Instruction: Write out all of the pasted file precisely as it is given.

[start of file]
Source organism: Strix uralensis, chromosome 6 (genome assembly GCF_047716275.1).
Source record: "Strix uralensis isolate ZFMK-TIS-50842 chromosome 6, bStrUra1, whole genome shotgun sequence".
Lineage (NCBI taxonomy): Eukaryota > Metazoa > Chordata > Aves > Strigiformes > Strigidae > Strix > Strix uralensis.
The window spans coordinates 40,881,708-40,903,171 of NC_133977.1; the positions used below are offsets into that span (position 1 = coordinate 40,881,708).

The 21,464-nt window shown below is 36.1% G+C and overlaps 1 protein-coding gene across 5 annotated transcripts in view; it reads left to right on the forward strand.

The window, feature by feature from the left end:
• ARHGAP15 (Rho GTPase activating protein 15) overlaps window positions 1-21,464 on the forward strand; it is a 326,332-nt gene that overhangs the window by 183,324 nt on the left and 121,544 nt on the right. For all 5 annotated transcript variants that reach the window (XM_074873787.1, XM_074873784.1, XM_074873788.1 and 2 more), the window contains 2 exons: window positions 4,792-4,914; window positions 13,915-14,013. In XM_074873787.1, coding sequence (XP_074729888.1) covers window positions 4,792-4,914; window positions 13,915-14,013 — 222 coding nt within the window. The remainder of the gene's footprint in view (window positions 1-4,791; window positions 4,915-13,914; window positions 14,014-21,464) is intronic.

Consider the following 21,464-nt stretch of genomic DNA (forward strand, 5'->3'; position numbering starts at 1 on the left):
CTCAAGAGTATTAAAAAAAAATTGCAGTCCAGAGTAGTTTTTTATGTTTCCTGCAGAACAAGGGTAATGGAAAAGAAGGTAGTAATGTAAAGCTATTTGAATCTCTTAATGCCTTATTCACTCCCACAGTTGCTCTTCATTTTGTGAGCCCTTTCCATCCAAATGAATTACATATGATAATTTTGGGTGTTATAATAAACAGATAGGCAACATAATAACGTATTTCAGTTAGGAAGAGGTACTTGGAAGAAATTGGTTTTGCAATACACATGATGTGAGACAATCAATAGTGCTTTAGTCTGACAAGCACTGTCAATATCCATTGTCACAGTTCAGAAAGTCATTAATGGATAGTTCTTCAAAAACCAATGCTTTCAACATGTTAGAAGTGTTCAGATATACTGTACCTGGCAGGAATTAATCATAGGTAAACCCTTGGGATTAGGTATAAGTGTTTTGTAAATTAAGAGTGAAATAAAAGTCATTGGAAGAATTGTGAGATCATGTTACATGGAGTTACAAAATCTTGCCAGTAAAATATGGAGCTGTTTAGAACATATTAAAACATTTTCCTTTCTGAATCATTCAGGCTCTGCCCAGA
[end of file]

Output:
Source organism: Strix uralensis, chromosome 6 (genome assembly GCF_047716275.1).
Source record: "Strix uralensis isolate ZFMK-TIS-50842 chromosome 6, bStrUra1, whole genome shotgun sequence".
Lineage (NCBI taxonomy): Eukaryota > Metazoa > Chordata > Aves > Strigiformes > Strigidae > Strix > Strix uralensis.
The window spans coordinates 40,881,708-40,903,171 of NC_133977.1; the positions used below are offsets into that span (position 1 = coordinate 40,881,708).

The 21,464-nt window shown below is 36.1% G+C and overlaps 1 protein-coding gene across 5 annotated transcripts in view; it reads left to right on the forward strand.

The window, feature by feature from the left end:
• ARHGAP15 (Rho GTPase activating protein 15) overlaps window positions 1-21,464 on the forward strand; it is a 326,332-nt gene that overhangs the window by 183,324 nt on the left and 121,544 nt on the right. For all 5 annotated transcript variants that reach the window (XM_074873787.1, XM_074873784.1, XM_074873788.1 and 2 more), the window contains 2 exons: window positions 4,792-4,914; window positions 13,915-14,013. In XM_074873787.1, coding sequence (XP_074729888.1) covers window positions 4,792-4,914; window positions 13,915-14,013 — 222 coding nt within the window. The remainder of the gene's footprint in view (window positions 1-4,791; window positions 4,915-13,914; window positions 14,014-21,464) is intronic.

Consider the following 21,464-nt stretch of genomic DNA (forward strand, 5'->3'; position numbering starts at 1 on the left):
CTCAAGAGTATTAAAAAAAAATTGCAGTCCAGAGTAGTTTTTTATGTTTCCTGCAGAACAAGGGTAATGGAAAAGAAGGTAGTAATGTAAAGCTATTTGAATCTCTTAATGCCTTATTCACTCCCACAGTTGCTCTTCATTTTGTGAGCCCTTTCCATCCAAATGAATTACATATGATAATTTTGGGTGTTATAATAAACAGATAGGCAACATAATAACGTATTTCAGTTAGGAAGAGGTACTTGGAAGAAATTGGTTTTGCAATACACATGATGTGAGACAATCAATAGTGCTTTAGTCTGACAAGCACTGTCAATATCCATTGTCACAGTTCAGAAAGTCATTAATGGATAGTTCTTCAAAAACCAATGCTTTCAACATGTTAGAAGTGTTCAGATATACTGTACCTGGCAGGAATTAATCATAGGTAAACCCTTGGGATTAGGTATAAGTGTTTTGTAAATTAAGAGTGAAATAAAAGTCATTGGAAGAATTGTGAGATCATGTTACATGGAGTTACAAAATCTTGCCAGTAAAATATGGAGCTGTTTAGAACATATTAAAACATTTTCCTTTCTGAATCATTCAGGCTCTGCCCAGA